|Part of the Western Front of the First World War|
New front line after Operation Alberich
|Commanders and leaders|
|Part of Western Front|
Noyon and Bapaume salients
|Planned by||Field Marshal Rupprecht von Bayern|
|Commanded by||Quartermaster-General Erich Ludendorff|
|Objective||Retirement to the Hindenburg Line|
|Date||9 February 1917– 20 March 1917|
|Executed by||Army Group Rupprecht of Bavaria (Heeresgruppe Kronprinz Rupprecht von Bayern)|
Operation Alberich (German: Unternehmen Alberich) was the code name of a German military operation in France during the First World War.[a] Two salients had been formed during the Battle of the Somme in 1916 between Arras and Saint-Quentin and from Saint-Quentin to Noyon. Alberich was planned as a strategic withdrawal to new positions on the shorter and more easily defended Hindenburg Line (German: Siegfriedstellung). General Erich Ludendorff was reluctant to order the withdrawal and hesitated until the last moment.
The retirement took place between 9 February and 20 March 1917, after months of preparation. The German retreat shortened the Western front by 25 mi (40 km). The retirement to the chord of the Bapaume and Noyon salients shortened the Western Front, providing 13 to 14 extra divisions for the German strategic reserve being assembled to defend the Aisne front against the Franco-British Nivelle Offensive, preparations for which were barely concealed.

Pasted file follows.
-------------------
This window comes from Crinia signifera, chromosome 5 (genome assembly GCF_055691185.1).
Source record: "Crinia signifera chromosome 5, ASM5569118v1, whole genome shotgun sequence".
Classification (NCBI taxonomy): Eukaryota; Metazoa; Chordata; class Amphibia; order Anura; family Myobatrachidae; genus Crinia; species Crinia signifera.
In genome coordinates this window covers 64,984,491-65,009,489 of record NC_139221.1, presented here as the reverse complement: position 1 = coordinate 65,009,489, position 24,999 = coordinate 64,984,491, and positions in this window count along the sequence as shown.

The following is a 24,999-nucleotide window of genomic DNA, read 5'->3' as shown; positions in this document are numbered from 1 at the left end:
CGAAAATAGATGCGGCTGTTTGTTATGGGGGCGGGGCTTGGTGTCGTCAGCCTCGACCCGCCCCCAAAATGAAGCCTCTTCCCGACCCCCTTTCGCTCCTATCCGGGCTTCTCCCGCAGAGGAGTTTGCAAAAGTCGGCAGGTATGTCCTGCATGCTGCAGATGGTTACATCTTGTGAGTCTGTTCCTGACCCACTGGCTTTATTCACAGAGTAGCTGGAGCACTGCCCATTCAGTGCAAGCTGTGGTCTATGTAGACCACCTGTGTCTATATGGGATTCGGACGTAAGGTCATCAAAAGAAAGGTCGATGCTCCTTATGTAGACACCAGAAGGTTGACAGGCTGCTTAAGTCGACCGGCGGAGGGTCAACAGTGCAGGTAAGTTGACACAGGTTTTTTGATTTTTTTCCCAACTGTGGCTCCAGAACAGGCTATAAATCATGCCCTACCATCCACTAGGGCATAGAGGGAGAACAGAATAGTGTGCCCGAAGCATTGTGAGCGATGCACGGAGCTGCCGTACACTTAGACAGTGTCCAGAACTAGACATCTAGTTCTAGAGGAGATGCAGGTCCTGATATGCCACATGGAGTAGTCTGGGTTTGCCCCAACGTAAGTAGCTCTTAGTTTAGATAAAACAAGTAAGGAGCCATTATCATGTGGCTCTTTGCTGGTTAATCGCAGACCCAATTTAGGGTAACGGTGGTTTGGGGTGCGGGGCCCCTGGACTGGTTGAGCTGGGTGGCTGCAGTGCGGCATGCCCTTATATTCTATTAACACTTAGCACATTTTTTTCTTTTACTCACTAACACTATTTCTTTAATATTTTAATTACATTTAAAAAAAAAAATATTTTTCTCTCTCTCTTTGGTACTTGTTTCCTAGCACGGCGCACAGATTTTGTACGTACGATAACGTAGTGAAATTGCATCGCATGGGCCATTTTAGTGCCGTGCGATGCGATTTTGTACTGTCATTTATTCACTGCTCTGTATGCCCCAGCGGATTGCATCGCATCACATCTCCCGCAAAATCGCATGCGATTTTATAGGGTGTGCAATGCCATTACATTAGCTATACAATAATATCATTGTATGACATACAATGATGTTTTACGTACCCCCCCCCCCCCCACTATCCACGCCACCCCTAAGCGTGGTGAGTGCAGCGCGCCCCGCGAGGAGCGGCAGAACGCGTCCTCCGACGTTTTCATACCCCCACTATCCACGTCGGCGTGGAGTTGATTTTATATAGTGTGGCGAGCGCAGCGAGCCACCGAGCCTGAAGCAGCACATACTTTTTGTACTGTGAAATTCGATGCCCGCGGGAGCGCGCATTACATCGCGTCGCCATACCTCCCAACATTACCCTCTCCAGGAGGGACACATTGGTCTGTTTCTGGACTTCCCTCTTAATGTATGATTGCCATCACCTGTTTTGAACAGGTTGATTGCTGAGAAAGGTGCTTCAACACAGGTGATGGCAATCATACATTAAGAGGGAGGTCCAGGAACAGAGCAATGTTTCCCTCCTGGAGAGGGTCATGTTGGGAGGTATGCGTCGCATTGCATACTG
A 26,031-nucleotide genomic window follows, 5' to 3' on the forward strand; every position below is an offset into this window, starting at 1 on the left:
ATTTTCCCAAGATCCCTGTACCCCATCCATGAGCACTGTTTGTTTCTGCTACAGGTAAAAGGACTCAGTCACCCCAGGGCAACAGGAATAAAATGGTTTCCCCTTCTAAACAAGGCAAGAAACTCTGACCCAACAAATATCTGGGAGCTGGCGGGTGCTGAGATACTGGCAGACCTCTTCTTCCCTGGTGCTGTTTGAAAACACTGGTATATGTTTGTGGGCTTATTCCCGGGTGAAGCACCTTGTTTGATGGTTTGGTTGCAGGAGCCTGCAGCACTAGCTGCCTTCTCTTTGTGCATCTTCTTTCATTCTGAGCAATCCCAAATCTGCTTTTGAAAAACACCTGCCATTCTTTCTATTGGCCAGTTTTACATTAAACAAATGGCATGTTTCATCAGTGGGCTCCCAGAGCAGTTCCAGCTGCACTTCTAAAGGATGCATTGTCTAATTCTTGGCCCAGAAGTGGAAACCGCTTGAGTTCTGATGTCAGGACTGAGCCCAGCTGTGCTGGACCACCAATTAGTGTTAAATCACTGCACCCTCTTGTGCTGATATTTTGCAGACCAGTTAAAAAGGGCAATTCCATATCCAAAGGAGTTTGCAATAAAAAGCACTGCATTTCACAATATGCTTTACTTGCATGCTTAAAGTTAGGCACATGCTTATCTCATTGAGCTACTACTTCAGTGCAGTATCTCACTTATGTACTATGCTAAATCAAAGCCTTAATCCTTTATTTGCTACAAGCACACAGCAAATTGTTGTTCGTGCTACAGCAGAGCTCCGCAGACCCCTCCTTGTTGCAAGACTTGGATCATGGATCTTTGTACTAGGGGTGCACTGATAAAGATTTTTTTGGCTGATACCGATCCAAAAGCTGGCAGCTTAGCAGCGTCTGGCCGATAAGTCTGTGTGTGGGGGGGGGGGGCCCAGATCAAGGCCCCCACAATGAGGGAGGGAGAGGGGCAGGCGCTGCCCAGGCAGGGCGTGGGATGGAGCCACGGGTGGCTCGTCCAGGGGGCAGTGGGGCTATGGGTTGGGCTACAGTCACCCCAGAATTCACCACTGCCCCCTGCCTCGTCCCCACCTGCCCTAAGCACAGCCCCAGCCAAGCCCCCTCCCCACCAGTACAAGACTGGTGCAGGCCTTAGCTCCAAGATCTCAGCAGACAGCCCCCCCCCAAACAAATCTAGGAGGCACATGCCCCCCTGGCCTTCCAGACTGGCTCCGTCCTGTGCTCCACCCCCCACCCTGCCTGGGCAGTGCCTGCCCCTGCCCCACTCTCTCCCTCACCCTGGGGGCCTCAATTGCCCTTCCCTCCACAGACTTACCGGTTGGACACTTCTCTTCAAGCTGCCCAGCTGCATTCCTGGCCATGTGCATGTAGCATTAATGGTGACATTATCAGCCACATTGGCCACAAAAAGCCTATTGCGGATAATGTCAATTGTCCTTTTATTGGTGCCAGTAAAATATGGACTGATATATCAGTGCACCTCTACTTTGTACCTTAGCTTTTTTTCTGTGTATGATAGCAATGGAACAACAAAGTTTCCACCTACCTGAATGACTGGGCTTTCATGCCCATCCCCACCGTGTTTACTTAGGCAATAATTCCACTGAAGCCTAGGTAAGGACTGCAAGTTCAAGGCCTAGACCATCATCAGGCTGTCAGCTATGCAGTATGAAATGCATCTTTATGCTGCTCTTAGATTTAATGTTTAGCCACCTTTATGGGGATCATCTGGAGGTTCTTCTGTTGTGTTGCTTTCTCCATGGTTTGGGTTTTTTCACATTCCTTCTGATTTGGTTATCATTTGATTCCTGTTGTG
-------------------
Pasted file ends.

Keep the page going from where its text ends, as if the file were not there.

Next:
Soon after taking over from General der Infanterie Erich von Falkenhayn as head of the Supreme Army Command (Oberste Heeresleitung) at the end of August 1916, Generalfeldmarshall Paul von Hindenburg and his deputy General der Infanterie Erich Ludendorff, the Erster Generalquartiermeister (First Quartermaster General) ordered the building of a new defensive line, east of the Somme battlefront, from Arras to Laon. Ludendorff was unsure as to whether retreating to the Siegfriedstellung (Hindenburg Line) was desirable, since it might diminish the morale of German soldiers and civilians.